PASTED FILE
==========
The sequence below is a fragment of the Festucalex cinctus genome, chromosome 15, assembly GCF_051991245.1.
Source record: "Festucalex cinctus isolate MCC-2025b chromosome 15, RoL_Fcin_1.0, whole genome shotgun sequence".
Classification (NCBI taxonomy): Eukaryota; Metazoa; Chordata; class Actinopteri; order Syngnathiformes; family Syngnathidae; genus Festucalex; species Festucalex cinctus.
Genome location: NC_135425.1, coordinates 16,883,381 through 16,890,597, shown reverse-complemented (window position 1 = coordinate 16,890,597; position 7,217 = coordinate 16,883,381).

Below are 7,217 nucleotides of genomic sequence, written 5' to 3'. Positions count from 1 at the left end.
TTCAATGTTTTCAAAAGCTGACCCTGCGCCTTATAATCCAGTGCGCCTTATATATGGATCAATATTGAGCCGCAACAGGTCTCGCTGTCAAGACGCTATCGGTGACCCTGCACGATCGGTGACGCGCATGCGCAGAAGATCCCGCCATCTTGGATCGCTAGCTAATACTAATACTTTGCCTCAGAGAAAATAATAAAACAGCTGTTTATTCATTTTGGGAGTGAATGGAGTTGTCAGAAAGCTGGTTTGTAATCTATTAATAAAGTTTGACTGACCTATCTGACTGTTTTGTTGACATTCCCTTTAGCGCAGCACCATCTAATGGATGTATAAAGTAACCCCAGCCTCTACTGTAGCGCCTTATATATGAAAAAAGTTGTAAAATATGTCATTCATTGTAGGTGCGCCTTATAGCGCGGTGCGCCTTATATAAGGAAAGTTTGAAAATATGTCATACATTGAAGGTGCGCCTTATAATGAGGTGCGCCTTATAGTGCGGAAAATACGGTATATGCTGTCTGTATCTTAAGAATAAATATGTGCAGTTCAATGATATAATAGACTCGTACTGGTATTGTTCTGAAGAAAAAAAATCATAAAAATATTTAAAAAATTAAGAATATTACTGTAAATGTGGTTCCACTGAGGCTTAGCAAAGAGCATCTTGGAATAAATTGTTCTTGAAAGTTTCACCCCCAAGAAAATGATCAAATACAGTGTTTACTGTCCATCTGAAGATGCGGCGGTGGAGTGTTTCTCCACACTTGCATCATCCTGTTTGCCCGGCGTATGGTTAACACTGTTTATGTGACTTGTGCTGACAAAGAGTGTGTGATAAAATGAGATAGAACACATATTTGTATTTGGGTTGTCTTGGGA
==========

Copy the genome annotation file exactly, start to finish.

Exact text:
The sequence below is a fragment of the Festucalex cinctus genome, chromosome 15, assembly GCF_051991245.1.
Source record: "Festucalex cinctus isolate MCC-2025b chromosome 15, RoL_Fcin_1.0, whole genome shotgun sequence".
Classification (NCBI taxonomy): Eukaryota; Metazoa; Chordata; class Actinopteri; order Syngnathiformes; family Syngnathidae; genus Festucalex; species Festucalex cinctus.
Genome location: NC_135425.1, coordinates 16,883,381 through 16,890,597, shown reverse-complemented (window position 1 = coordinate 16,890,597; position 7,217 = coordinate 16,883,381).

Below are 7,217 nucleotides of genomic sequence, written 5' to 3'. Positions count from 1 at the left end.
TTCAATGTTTTCAAAAGCTGACCCTGCGCCTTATAATCCAGTGCGCCTTATATATGGATCAATATTGAGCCGCAACAGGTCTCGCTGTCAAGACGCTATCGGTGACCCTGCACGATCGGTGACGCGCATGCGCAGAAGATCCCGCCATCTTGGATCGCTAGCTAATACTAATACTTTGCCTCAGAGAAAATAATAAAACAGCTGTTTATTCATTTTGGGAGTGAATGGAGTTGTCAGAAAGCTGGTTTGTAATCTATTAATAAAGTTTGACTGACCTATCTGACTGTTTTGTTGACATTCCCTTTAGCGCAGCACCATCTAATGGATGTATAAAGTAACCCCAGCCTCTACTGTAGCGCCTTATATATGAAAAAAGTTGTAAAATATGTCATTCATTGTAGGTGCGCCTTATAGCGCGGTGCGCCTTATATAAGGAAAGTTTGAAAATATGTCATACATTGAAGGTGCGCCTTATAATGAGGTGCGCCTTATAGTGCGGAAAATACGGTATATGCTGTCTGTATCTTAAGAATAAATATGTGCAGTTCAATGATATAATAGACTCGTACTGGTATTGTTCTGAAGAAAAAAAATCATAAAAATATTTAAAAAATTAAGAATATTACTGTAAATGTGGTTCCACTGAGGCTTAGCAAAGAGCATCTTGGAATAAATTGTTCTTGAAAGTTTCACCCCCAAGAAAATGATCAAATACAGTGTTTACTGTCCATCTGAAGATGCGGCGGTGGAGTGTTTCTCCACACTTGCATCATCCTGTTTGCCCGGCGTATGGTTAACACTGTTTATGTGACTTGTGCTGACAAAGAGTGTGTGATAAAATGAGATAGAACACATATTTGTATTTGGGTTGTCTTGGGA